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Book reviews, Pullitzer, Booker, Costa and Children's Book reviews
Prize Winning Fiction
Prize Winning Fiction

2001 Women's Prize for Fiction

The Idea of Perfection by Kate Grenville


Publisher: Viking Books

Length: 415

About: Small town off-beat romance

Style: Third person

Where: Australia

When: 1990s



Publisher’s synopsis:

The Idea of Perfection is a funny and touching romance between two people who've given up on love. Set in the eccentric little backwater of Karakarook, New South Wales, pop. 1,374, it tells the story of Douglas Cheeseman, a gawky engineer with jug-handle ears, and Harley Savage, a woman altogether too big and too abrupt for comfort.
Harley is in Karakarook to foster "Heritage", and Douglas is there to pull down the quaint old Bent Bridge. From day one, they're on a collision course. But out of this unpromising conjunction of opposites, something unexpected happens: something even better than perfection.





Partly it was that the butcher was Chinese. She was no racist, and wanted him to know that she did not count it against him, him being Chinese. The trouble was, not wanting to be thought racist always seemed to make her too friendly. She could hear that her voice was a little too loud and a little too sprightly in the quiet shop. She smiled too much, and did not know how to stop. She was no racist, but noticed, every time he spoke, how he spoke exactly the way everyone else did....





...Grenville manufactures an extraordinary comedy of manners, made all the more powerful by her own reticence as a writer. Her key atmosphere, a little like that of Alan Bennett, is one of awkwardness.

The Guardian, Alice Cartwright, 9/6/2001


Not so good:

It is an oddly uneven book, however, sometimes dazzlingly lyrical, compassionate and smart, but occasionally arch and rather clumsy....These elements are only disappointing because the book, when on target, is so remarkably clear-sighted about, yet fond of, its quirky characters.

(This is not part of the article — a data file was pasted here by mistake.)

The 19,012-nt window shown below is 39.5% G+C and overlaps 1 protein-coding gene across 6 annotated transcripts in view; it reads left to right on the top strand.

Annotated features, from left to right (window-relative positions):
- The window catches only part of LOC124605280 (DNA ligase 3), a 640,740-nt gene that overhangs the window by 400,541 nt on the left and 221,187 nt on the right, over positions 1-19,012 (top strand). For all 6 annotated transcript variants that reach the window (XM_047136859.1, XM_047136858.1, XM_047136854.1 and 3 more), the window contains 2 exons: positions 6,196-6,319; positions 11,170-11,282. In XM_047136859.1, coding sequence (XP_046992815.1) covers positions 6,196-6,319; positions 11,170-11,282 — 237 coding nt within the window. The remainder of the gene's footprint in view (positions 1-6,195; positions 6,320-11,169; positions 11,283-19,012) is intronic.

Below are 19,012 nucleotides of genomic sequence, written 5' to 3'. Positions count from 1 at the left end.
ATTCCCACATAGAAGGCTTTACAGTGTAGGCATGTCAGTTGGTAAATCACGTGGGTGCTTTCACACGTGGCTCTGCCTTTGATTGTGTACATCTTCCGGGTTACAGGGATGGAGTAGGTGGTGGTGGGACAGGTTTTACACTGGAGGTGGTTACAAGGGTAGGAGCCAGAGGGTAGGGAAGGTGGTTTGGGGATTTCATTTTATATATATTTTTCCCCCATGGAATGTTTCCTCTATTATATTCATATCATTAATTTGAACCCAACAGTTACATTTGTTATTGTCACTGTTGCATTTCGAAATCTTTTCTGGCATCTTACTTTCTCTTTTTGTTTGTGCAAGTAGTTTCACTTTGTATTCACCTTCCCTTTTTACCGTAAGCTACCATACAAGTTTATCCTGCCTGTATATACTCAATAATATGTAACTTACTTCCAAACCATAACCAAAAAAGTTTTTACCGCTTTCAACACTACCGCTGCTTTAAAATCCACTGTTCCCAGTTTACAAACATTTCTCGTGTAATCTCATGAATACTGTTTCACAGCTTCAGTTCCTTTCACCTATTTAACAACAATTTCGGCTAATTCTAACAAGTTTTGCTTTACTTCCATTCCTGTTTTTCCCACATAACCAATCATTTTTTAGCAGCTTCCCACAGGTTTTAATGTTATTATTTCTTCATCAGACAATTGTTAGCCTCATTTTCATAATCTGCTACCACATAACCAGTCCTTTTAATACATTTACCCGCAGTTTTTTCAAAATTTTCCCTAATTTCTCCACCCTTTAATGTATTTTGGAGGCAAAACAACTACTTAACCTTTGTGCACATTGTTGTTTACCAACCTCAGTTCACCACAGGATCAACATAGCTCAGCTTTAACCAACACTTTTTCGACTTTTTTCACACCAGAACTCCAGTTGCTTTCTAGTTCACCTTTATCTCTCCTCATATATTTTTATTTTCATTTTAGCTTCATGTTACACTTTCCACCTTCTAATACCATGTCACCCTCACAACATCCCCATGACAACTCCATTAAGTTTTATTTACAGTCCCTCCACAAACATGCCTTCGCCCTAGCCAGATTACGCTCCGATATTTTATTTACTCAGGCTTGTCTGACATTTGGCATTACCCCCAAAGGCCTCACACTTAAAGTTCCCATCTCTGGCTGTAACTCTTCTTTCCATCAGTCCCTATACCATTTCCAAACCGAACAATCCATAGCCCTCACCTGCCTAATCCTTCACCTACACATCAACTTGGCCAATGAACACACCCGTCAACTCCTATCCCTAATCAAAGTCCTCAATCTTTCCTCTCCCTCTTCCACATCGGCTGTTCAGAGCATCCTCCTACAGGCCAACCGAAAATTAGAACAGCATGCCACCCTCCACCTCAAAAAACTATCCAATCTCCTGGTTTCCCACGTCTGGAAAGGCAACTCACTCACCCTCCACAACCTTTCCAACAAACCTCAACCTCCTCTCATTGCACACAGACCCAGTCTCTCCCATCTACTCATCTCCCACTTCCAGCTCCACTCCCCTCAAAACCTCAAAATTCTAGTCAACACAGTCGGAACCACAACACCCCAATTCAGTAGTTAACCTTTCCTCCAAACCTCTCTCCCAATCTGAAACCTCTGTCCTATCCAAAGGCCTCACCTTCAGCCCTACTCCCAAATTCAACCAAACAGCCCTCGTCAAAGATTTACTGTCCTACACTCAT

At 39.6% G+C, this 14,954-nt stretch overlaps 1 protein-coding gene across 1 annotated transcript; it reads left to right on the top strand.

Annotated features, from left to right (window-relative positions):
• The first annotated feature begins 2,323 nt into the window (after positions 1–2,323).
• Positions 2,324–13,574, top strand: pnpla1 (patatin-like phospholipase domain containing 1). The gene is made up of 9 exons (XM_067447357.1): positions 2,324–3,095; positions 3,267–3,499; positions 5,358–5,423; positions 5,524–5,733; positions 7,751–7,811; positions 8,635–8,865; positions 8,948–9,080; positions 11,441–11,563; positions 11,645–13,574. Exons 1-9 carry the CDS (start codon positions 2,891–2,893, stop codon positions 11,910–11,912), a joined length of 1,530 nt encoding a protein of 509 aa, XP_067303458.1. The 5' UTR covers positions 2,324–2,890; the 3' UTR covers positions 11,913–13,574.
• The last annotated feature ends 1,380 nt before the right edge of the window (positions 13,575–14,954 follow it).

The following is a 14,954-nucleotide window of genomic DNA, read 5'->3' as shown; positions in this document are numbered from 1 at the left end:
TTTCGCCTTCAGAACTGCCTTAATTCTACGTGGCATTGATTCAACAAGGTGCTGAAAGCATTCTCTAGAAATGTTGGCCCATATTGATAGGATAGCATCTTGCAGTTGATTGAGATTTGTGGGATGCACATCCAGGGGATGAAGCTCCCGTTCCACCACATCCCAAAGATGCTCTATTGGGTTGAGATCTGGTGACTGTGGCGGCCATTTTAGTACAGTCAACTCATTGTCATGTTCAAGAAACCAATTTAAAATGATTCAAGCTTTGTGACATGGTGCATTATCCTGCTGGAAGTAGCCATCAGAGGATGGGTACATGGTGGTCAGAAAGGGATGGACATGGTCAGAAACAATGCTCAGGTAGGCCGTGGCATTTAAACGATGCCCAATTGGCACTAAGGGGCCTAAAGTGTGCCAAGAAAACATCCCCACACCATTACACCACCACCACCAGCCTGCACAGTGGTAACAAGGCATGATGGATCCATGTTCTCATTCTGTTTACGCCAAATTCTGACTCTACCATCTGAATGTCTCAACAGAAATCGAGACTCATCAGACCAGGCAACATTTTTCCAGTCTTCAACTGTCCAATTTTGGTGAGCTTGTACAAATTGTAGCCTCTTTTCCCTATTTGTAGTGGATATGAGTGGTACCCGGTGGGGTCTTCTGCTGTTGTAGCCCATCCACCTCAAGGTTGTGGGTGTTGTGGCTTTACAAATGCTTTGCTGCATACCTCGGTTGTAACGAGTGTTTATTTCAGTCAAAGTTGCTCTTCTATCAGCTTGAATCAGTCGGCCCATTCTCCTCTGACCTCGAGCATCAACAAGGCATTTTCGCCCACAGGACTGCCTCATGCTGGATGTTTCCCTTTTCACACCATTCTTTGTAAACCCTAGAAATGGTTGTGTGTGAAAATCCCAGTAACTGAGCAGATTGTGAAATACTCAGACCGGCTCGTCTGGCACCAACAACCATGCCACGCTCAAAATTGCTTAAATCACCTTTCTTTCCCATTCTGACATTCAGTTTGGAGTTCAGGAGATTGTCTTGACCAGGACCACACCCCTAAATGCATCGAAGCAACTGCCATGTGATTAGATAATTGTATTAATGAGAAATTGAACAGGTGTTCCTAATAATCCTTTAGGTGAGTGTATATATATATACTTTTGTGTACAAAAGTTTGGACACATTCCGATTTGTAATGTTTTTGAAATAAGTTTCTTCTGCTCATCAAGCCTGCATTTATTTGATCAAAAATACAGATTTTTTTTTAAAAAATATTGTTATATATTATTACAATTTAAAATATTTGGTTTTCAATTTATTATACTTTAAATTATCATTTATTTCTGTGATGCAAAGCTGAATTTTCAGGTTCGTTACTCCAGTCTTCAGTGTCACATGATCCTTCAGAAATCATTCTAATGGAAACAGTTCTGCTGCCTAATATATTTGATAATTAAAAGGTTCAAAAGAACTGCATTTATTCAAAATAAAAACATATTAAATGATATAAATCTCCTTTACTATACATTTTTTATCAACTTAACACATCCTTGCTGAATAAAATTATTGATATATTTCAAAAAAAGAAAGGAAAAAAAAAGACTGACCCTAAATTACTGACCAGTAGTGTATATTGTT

Publishers Weekly 1/4/2002



About the author

Kate Grenville (born 14 October 1950) She has worked as an editor of documentary films at Film Australia, a sub-editor of subtitles at SBS Television, and a teacher of Creative Writing.
In 2006 she was awarded a Doctorate of Creative Arts by the University of Technology, Sydney under the supervision of Associate Professors Glenda Adams and Paula Hamilton.


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2016 Pulitzer Prize Winner

It's a massive day in arts and journalism because the 100th annual Pulitzer Prize winners were just announced, and there's a big surprise. 2015's best artistic and nonfiction writing across 21 categories were recognized during a ceremony Monday afternoon at Columbia University in New York City. The first Pulitzer Prize was awarded to Hebert Bayward Swope, a reporter for The New York World, in 1916. (And if you're as big a fan of Newsies as I am, that paper should ring a bell, but try to think of it more positively.)

The major prize for book nerds, the 2016 Pulitzer Prize for Fiction went to The Sympathizer by Viet Thanh Nguyen (Grove Press), a legitimate surprise, if you've been paying attention to the book nerd and industry buzz. The feeling around the prize in the last few months would have you putting all your hard-earned cash down on A Little Life by Hanya Yanagihara to take home the award, but that's why you should never gamble. Viet Thanh Nguyen is no less deserving, and moreover, it's his debut novel, which makes it such a wonderful win.

Extract from New York Times to view full article...

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